Tuesday, May 13, 2008

Nganga Tolo-naa

Back in the early 70s I did some minor local competing just for the hell of it. I would go with friends to Chicago Heights, IL to the school of Ray "The Chicago Tiger" Cooper. Cooper is a legendary early competitor on the regional scene who was also one of the early students of John Keehan. Like Keehan, Cooper eventually changed his name to Tolo-naa, reflecting his African origins and traditions. Later N'ganga, a Ki-Kongo word, a title that is earned and presented by one's community usually granting leadership and Mfundishi, a Swahili word means masters of arts, were both added to his name as honorific titles.

Tolo-Naa's school would host seminars on tournament competition. He has always had a commitment to teaching and is one of the best. In the 4 hours I was there I felt I left prepared for some serious battle. He was a patient but stern teacher in my memory very soft-spoken and remains so to this day. There has always been a quiet, peaceful aura of power around him.

He was one of my first interviews when I started working on the three two years ago. I was happy to reconnect with him and to see he how he had evolved out of the external martial arts and become one with the internal systems, becoming a devoted student of Prof. Huo Chi-Kwang.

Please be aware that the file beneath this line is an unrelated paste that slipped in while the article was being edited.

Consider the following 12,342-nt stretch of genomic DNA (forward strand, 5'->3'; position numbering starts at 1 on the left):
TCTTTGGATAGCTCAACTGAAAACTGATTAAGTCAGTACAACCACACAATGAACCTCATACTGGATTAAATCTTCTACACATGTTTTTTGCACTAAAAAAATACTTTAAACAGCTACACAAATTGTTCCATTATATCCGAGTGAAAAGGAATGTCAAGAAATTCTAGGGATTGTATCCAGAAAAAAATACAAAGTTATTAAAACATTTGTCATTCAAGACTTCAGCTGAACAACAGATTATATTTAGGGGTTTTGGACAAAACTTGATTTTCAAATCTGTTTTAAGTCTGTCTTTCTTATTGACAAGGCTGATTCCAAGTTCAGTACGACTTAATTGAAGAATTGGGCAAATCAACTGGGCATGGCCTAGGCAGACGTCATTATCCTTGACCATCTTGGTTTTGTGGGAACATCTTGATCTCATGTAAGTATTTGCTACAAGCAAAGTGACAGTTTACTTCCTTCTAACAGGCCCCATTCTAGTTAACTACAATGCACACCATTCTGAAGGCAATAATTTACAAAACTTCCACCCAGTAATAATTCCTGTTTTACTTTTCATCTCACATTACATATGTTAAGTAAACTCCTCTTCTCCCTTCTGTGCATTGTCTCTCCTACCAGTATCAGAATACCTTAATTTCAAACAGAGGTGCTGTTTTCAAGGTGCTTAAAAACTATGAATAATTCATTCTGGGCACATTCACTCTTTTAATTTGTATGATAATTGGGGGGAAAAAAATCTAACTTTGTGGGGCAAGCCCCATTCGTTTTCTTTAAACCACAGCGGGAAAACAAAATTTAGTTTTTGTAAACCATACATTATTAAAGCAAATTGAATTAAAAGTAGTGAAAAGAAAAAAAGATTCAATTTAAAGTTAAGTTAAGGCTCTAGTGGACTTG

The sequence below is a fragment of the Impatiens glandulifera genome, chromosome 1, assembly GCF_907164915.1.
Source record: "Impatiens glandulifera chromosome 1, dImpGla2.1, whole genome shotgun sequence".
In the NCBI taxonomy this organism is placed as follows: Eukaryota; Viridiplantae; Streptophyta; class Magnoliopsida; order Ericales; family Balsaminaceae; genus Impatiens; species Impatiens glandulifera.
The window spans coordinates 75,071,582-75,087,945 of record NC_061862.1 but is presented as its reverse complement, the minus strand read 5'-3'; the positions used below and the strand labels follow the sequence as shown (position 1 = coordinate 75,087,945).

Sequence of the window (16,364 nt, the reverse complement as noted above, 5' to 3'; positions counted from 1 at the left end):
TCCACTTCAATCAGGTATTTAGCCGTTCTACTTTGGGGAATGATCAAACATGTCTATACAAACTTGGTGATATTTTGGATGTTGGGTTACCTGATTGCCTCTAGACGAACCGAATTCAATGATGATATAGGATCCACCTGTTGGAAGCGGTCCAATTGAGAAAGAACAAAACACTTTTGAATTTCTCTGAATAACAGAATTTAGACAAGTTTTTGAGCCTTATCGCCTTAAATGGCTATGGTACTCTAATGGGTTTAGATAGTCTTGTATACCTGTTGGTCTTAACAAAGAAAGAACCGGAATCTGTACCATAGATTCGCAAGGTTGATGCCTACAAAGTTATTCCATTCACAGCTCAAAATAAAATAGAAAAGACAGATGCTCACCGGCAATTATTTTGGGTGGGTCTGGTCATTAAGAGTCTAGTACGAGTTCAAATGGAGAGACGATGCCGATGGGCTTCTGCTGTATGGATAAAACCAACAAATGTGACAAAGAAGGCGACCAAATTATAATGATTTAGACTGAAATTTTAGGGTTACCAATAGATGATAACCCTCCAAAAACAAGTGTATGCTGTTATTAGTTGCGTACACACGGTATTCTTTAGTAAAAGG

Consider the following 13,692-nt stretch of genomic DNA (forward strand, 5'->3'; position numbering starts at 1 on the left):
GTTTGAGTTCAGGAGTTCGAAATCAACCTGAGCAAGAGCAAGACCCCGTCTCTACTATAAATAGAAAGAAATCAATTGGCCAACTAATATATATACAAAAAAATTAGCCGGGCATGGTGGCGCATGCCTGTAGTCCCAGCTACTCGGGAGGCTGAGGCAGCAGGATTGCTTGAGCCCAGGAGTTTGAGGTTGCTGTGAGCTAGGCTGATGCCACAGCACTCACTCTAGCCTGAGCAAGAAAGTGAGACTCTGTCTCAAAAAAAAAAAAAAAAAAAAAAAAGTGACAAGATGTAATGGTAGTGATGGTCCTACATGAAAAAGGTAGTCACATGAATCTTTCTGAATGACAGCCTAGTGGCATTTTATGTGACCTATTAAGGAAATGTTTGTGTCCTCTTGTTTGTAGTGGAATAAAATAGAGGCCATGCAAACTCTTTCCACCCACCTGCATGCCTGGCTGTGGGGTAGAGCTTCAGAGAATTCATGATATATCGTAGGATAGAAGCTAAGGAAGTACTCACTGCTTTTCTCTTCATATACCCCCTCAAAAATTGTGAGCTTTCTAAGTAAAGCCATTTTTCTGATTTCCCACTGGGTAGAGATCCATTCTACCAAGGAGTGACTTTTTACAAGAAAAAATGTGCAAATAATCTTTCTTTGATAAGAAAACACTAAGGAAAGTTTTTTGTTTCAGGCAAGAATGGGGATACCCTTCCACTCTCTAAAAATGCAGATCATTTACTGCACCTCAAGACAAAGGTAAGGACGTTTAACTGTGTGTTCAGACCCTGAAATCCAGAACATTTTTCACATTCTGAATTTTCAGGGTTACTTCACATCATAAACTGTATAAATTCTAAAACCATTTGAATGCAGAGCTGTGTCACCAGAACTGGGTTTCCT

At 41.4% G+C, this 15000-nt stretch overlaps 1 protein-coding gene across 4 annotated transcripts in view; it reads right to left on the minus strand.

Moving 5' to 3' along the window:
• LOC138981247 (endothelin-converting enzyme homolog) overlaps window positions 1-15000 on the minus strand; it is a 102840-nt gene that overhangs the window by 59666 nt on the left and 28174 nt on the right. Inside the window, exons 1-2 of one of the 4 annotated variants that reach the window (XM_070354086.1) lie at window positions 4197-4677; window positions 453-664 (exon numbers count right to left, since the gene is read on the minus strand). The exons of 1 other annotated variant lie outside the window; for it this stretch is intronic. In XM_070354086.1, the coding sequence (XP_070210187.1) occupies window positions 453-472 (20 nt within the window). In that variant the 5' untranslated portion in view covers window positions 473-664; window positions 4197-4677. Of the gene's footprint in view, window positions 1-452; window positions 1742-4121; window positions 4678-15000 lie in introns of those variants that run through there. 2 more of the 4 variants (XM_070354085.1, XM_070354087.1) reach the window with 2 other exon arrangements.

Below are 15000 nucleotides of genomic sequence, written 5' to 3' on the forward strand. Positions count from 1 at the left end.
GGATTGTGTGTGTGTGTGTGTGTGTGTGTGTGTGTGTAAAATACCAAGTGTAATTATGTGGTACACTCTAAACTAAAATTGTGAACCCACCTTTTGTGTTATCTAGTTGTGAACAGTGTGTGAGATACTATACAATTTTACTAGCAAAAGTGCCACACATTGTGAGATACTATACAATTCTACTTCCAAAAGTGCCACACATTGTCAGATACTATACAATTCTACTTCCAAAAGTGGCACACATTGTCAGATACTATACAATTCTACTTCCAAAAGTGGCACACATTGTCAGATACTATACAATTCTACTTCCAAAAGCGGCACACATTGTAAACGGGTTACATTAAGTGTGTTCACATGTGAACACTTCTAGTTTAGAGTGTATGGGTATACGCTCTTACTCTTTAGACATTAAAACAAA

Nganga Mfundishi Tolo-Naa began studying martial arts when he was twelve. He was first taught by his brother, an Army Ranger who had served in Korea. He later met and became a student of John Keehan when he attended a shiai at his school.

Tolo-Naa competed in Karate tournaments in the United States and Canada and in 1964 he took second place in the World Karate Championship in a controversial decision against Mike Stone in a match refereed by Robert Trias.

Tolo-Naa has studied Jiu jitsu, Judo, Karate, Tae kwon do, Akido, Shao lin, Bando, Tai Chi Chuan, Hsing-yi Chuan, Pa-Kua Chang, and many long and short weapon routines.

He is the originator of the Shackle Hand Style of self-defense and is a student of many meditative disciplines including Taoist Yoga; Kundalini Yoga; Tantra Yoga; and Hatha Yoga. He received his initiation in Tibetan Tantra meditation from His Holiness the Dalai Lama. For the past 29 years, Nganga has concentrated on the study of Chinese internal systems with Professor Huo Chi-Kwang and the late GrandMaster Lu Hung-Ping.


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Nganga Tolo-Naa founded the All-African Peoples Art and Cultural Center in the 1960s. In the 1980s he started the Maat Center for martial arts in Chicago Heights (Ill.). He is co-founder of the Kupigana Ngumi Martial Arts Federation and founder of the Martial Arts Research Society/Systems. In 1987, he founded QuieScience Sacred Science Temple (QSST), a not-for-profit organization dedicated to promoting personal development through the martial arts.

Tolona-Naa currently teaches a seminat in Chicago one a month and teaches at the QuieScience Sacred Science Temple in Maryland.

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